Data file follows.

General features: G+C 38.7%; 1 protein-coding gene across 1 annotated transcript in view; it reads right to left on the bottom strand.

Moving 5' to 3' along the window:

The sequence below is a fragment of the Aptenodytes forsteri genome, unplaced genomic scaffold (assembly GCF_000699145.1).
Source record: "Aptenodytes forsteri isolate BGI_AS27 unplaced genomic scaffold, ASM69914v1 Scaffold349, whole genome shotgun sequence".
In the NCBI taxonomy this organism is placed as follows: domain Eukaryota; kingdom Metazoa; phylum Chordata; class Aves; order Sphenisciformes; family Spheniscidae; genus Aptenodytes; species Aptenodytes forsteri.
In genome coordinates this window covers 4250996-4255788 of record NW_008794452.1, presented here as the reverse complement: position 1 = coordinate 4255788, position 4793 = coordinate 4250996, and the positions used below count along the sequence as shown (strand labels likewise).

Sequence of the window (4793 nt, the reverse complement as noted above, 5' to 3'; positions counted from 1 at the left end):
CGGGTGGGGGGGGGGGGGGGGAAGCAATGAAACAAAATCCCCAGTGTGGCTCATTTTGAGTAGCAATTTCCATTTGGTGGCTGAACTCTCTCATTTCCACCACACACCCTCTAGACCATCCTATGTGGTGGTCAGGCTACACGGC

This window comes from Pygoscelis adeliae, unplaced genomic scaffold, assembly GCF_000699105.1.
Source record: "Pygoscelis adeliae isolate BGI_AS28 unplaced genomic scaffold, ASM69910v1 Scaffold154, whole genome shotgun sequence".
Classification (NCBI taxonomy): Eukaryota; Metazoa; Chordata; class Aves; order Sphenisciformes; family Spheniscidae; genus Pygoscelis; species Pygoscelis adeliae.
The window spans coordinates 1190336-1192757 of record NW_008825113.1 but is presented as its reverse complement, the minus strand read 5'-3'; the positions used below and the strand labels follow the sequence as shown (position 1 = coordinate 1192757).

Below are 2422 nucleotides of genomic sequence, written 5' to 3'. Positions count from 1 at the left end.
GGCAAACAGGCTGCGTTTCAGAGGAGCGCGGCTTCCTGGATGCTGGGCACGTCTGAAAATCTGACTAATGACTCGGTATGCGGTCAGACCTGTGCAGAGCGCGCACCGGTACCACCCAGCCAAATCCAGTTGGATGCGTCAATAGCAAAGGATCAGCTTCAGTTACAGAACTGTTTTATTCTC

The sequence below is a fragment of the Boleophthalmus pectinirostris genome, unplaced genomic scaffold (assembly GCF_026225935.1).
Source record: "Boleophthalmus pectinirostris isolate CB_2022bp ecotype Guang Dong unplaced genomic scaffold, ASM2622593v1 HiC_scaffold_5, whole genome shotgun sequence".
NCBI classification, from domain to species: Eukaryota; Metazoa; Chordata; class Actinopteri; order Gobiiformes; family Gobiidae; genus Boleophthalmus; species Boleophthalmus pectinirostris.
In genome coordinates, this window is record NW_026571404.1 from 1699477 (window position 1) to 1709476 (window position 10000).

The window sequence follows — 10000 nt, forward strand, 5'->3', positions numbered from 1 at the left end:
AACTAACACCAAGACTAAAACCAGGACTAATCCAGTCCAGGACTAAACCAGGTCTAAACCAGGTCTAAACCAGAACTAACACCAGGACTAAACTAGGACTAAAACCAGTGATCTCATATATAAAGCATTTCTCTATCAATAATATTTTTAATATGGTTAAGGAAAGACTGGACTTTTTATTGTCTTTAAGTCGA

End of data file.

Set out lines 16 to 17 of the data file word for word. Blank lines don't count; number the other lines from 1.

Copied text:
Source record: "Boleophthalmus pectinirostris isolate CB_2022bp ecotype Guang Dong unplaced genomic scaffold, ASM2622593v1 HiC_scaffold_5, whole genome shotgun sequence".
NCBI classification, from domain to species: Eukaryota; Metazoa; Chordata; class Actinopteri; order Gobiiformes; family Gobiidae; genus Boleophthalmus; species Boleophthalmus pectinirostris.